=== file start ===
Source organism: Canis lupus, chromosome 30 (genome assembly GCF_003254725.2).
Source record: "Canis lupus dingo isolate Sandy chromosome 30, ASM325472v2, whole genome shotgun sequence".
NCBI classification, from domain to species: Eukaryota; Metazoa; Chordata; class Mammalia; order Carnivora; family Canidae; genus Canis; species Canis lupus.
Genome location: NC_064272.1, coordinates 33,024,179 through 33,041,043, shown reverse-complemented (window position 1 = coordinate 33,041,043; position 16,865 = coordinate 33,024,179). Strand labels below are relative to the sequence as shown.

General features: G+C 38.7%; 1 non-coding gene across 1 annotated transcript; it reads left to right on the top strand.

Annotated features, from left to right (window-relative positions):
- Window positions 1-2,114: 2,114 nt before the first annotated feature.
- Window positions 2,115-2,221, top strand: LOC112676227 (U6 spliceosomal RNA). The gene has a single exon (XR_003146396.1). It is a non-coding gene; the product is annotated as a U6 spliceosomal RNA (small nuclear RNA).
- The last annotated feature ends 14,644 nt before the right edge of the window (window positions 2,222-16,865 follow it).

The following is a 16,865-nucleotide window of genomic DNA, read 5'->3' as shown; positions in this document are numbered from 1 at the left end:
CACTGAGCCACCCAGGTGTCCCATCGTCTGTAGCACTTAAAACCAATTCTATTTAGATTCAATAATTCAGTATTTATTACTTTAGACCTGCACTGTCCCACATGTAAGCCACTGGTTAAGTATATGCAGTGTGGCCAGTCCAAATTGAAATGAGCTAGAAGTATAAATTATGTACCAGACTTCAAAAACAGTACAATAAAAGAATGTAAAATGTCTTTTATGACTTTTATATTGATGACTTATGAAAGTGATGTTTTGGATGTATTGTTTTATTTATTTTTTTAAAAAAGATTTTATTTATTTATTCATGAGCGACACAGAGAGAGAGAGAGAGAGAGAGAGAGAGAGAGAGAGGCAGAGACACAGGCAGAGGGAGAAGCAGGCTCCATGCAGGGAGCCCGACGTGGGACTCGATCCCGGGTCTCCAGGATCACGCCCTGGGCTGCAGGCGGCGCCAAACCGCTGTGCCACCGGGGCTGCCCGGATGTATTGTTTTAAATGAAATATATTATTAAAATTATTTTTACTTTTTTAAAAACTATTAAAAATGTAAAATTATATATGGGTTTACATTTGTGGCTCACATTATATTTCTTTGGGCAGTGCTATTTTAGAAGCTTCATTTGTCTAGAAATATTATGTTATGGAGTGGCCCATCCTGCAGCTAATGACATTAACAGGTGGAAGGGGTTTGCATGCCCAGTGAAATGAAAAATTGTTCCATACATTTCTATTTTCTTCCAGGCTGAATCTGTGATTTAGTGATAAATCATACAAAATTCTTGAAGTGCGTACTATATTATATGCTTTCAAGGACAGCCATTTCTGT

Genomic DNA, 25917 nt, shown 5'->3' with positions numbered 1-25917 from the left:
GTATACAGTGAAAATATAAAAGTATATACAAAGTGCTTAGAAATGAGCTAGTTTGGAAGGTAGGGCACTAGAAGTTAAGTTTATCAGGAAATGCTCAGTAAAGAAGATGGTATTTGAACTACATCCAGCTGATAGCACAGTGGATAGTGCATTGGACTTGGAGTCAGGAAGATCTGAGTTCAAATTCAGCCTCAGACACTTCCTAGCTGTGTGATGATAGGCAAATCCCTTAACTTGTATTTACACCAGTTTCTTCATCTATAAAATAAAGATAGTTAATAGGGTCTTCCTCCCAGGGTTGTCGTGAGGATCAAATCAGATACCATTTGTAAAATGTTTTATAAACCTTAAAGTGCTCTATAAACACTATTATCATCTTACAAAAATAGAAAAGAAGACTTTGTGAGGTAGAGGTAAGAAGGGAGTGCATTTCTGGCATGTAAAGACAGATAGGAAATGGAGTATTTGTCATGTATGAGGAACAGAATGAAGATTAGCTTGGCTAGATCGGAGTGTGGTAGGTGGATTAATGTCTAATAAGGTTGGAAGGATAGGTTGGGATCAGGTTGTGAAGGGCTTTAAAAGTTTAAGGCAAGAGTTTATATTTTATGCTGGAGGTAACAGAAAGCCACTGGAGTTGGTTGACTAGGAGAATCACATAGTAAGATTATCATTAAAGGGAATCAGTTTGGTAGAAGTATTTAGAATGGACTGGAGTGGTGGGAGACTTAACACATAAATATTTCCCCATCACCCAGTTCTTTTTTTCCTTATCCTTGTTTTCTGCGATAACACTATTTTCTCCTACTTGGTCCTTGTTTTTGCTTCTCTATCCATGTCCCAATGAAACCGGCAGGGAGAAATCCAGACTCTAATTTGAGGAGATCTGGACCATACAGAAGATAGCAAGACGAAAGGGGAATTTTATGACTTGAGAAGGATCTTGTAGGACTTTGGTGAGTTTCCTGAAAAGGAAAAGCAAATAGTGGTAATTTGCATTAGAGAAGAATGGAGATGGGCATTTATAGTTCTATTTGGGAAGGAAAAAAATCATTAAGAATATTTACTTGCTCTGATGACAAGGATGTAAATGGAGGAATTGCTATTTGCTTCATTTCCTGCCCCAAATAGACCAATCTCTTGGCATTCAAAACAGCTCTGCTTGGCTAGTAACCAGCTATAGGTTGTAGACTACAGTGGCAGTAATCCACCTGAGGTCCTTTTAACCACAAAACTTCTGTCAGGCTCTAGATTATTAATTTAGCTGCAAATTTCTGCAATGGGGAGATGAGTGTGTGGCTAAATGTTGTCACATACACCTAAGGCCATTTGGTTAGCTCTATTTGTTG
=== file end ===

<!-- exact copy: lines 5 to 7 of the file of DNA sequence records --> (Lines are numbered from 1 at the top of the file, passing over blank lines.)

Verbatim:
General features: G+C 38.7%; 1 non-coding gene across 1 annotated transcript; it reads left to right on the top strand.

Annotated features, from left to right (window-relative positions):
- Window positions 1-2,114: 2,114 nt before the first annotated feature.